Emotions at Work: Theory, Research, and Applications in Management

By Roy L. Payne; Cary L. Cooper | Go to book overview

Chapter 9
Emotions and
organizational control

Stephen Fineman

School of Management, University of Bath, UK

Organization implies control. A social organization is an ordered arrangement of
individual human interactions. Control processes help circumscribe the idiosyn-
cratic behaviors and keep them conformant to the rational plan of the organiza-
tion.

(Tannenbaum, 1968, p. 3)

Organizations have long been regarded as places where control is of the essence. Indeed, control and organization are, for many observers, synonymous. Writing some 20 years before Tannenbaum, Max Weber, with wistful resignation, laid out his own influential vision of control in the 'ideal' bureaucracy:

… the more the bureaucracy is “dehumanized” the more completely it succeeds in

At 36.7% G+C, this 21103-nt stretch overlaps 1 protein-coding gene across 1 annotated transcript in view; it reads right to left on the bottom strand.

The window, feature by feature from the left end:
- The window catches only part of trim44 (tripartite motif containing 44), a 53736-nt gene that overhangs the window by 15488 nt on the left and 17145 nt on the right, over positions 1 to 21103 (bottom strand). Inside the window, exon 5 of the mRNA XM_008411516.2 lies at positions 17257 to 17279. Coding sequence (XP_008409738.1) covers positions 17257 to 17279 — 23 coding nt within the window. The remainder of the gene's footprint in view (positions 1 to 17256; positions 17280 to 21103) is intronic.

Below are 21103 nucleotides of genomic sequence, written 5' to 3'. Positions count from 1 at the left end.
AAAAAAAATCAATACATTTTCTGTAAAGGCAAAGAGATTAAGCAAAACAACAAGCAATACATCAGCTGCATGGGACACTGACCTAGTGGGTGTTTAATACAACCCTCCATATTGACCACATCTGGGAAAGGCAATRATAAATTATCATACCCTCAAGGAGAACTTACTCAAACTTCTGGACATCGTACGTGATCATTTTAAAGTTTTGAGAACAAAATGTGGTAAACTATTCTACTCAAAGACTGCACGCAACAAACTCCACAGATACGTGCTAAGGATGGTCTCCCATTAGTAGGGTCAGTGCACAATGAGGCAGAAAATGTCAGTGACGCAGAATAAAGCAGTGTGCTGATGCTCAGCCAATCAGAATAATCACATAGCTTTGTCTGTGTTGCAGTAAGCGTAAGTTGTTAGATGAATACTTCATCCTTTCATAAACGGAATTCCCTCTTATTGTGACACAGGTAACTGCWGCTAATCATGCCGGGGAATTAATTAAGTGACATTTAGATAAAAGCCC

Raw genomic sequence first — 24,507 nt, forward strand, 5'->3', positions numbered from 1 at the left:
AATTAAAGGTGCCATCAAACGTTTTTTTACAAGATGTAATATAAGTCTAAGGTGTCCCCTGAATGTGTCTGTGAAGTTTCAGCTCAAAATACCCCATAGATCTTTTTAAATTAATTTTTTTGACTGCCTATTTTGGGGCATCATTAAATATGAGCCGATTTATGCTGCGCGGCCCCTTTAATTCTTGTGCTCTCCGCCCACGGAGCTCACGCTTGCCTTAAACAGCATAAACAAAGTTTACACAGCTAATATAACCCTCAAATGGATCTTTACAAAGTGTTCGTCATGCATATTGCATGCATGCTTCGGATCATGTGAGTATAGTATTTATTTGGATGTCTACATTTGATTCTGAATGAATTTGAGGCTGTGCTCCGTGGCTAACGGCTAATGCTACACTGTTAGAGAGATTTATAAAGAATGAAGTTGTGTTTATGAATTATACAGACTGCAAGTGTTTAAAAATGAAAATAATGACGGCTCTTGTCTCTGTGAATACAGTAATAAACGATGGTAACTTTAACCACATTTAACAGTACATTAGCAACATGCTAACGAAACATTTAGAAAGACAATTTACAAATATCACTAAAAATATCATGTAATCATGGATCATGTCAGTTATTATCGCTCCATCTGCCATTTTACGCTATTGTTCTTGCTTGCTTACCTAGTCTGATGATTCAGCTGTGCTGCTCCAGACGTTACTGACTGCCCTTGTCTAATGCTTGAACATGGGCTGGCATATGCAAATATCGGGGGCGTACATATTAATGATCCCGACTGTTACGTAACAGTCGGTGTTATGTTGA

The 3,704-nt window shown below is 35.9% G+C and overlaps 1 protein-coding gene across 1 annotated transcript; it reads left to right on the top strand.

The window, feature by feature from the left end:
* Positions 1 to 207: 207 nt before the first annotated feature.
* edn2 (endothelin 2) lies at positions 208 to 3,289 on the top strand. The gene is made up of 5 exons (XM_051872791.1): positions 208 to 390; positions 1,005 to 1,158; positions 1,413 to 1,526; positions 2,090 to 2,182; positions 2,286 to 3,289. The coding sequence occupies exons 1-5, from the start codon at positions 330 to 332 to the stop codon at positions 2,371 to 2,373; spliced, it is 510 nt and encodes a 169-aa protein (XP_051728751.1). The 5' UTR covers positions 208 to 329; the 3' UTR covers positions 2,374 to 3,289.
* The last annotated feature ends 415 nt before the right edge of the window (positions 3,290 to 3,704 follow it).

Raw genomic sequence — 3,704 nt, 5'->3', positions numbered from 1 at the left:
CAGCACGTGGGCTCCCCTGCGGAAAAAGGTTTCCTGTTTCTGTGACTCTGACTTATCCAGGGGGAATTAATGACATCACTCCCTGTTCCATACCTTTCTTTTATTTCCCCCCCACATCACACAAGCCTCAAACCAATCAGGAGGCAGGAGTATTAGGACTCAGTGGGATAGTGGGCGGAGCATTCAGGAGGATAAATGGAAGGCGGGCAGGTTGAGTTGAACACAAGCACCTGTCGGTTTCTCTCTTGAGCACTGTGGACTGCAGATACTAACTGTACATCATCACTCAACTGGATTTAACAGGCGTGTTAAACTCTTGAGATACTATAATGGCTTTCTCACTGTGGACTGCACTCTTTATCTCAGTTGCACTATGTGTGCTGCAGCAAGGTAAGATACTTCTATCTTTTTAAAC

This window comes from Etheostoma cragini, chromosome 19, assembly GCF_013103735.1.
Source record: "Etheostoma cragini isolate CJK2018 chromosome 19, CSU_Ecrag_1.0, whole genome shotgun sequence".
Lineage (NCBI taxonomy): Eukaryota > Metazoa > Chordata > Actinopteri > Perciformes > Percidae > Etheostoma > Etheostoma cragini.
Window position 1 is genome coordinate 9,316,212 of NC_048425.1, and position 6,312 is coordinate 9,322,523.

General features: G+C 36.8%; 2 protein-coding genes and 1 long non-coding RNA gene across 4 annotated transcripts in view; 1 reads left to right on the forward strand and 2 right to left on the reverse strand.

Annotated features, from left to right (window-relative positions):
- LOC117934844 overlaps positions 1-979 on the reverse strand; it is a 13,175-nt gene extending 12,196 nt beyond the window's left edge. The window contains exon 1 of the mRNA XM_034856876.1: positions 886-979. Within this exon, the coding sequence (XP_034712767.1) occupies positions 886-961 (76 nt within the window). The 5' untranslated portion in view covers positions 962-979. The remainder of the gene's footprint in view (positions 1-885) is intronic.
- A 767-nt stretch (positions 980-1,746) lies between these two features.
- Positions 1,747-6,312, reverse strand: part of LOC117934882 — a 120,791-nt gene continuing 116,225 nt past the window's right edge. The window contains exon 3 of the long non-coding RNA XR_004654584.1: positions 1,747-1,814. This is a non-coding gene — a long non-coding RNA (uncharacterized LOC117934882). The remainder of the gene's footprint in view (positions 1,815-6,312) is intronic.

eliminating from official business love, hatred, and all purely personal, irrational and
emotional elements which escape calculation. This is the specific nature of bureau-
cracy and it is appraised as its special value.

(Weber, 1946, pp. 215–216)

Yet the image of the rational organization, a place where emotions, the “idiosyncratic”, can be controlled out of existence, or at least placed in a safe place, is now a patently naive one (e.g. see Fineman, 1993, 2000). We do not have to look far to discover that emotions and feeling are deeply woven into organizational fabric and they define and shape all manner of practices—from supervision and decision making to culture and community. Furthermore, both the dimensionality and moral framing of control are markedly more complex than the early organizational writers led us to believe. While some managerial theorists take it as

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